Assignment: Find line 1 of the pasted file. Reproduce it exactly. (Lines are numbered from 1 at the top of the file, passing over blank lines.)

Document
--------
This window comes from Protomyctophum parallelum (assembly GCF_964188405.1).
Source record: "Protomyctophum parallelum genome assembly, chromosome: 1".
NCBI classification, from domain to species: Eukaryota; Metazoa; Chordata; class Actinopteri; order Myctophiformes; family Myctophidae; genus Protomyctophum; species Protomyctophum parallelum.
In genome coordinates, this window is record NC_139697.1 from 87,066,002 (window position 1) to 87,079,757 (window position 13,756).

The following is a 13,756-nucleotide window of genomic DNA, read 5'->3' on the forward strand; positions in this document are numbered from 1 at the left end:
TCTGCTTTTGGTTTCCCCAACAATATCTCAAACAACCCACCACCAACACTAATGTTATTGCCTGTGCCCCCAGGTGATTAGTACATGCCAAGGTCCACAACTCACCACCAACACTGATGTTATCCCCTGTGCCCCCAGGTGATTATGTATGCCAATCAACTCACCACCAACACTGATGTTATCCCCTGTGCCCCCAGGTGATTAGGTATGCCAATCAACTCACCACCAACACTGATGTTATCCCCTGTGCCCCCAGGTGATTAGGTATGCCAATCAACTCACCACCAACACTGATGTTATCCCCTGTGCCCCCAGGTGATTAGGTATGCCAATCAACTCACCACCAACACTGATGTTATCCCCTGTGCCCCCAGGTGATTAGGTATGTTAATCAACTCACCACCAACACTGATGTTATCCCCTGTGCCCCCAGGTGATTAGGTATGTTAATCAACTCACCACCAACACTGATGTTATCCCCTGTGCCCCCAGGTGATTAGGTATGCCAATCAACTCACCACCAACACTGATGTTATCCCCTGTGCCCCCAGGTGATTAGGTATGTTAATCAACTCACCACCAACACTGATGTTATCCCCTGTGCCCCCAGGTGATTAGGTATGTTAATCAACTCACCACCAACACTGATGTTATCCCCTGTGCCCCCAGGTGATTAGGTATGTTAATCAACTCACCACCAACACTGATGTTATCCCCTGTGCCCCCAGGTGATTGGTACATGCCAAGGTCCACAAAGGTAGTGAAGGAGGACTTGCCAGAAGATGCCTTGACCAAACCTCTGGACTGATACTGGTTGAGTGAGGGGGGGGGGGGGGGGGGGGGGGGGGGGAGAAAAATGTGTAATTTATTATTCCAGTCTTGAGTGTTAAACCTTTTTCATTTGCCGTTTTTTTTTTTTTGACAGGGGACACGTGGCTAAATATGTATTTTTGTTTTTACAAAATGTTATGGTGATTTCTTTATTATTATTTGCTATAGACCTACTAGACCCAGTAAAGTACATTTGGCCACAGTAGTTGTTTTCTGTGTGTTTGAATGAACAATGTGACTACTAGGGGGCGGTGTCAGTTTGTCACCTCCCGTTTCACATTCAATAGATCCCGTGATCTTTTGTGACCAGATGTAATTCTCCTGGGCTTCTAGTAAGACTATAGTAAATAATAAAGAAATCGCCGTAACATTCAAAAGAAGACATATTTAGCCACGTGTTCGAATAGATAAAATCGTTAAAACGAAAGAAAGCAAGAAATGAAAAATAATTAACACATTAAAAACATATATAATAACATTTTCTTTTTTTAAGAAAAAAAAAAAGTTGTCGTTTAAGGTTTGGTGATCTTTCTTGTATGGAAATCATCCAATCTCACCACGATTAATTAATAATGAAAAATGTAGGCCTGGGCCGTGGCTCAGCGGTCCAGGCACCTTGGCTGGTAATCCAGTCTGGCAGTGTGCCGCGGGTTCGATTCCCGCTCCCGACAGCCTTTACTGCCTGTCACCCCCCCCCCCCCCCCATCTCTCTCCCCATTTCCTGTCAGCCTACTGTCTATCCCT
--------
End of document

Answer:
This window comes from Protomyctophum parallelum (assembly GCF_964188405.1).